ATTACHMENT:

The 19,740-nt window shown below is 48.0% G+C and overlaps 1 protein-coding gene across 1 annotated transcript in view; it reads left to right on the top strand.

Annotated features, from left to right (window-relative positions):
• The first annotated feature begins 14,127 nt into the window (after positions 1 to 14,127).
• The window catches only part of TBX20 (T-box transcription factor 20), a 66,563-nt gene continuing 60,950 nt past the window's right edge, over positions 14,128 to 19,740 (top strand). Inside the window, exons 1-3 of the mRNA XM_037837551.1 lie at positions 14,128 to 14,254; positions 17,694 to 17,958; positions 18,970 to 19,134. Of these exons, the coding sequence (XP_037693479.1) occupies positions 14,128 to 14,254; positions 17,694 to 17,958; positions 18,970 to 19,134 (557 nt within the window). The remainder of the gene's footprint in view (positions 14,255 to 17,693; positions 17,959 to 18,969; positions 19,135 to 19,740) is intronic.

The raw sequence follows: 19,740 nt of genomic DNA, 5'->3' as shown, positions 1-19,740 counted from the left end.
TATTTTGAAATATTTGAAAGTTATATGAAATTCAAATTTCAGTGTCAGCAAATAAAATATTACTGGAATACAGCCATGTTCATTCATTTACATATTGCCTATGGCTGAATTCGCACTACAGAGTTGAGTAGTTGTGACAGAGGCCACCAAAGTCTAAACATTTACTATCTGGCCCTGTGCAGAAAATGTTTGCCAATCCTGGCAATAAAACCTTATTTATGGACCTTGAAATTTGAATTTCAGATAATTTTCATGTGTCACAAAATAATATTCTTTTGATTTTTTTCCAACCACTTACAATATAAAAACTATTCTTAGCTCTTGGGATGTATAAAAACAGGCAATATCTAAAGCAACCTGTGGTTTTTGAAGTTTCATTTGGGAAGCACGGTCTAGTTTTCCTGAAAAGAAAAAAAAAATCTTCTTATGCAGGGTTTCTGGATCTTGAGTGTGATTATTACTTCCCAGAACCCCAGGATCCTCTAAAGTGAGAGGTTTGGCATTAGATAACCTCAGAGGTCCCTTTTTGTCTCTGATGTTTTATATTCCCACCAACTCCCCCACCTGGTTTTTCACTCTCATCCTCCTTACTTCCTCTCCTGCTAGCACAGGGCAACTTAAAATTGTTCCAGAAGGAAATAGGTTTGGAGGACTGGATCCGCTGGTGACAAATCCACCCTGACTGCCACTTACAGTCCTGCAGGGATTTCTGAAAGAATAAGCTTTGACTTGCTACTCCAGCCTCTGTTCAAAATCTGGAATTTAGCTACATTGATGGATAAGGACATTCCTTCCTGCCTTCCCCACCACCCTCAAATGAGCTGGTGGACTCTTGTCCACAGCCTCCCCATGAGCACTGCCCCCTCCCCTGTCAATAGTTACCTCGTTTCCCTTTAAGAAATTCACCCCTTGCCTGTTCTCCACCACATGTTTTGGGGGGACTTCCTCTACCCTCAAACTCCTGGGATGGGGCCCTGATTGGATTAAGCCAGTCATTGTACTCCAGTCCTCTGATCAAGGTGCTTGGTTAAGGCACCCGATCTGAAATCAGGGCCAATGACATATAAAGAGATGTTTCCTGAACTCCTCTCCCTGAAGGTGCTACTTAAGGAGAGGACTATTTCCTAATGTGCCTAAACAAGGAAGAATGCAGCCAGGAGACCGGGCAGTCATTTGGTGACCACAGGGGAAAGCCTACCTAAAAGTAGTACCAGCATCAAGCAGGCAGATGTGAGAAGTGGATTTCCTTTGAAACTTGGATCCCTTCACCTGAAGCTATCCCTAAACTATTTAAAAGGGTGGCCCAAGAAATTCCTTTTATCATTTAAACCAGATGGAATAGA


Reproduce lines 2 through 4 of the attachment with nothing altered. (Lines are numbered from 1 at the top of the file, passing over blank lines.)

Annotated features, from left to right (window-relative positions):
• The first annotated feature begins 14,127 nt into the window (after positions 1 to 14,127).
• The window catches only part of TBX20 (T-box transcription factor 20), a 66,563-nt gene continuing 60,950 nt past the window's right edge, over positions 14,128 to 19,740 (top strand). Inside the window, exons 1-3 of the mRNA XM_037837551.1 lie at positions 14,128 to 14,254; positions 17,694 to 17,958; positions 18,970 to 19,134. Of these exons, the coding sequence (XP_037693479.1) occupies positions 14,128 to 14,254; positions 17,694 to 17,958; positions 18,970 to 19,134 (557 nt within the window). The remainder of the gene's footprint in view (positions 14,255 to 17,693; positions 17,959 to 18,969; positions 19,135 to 19,740) is intronic.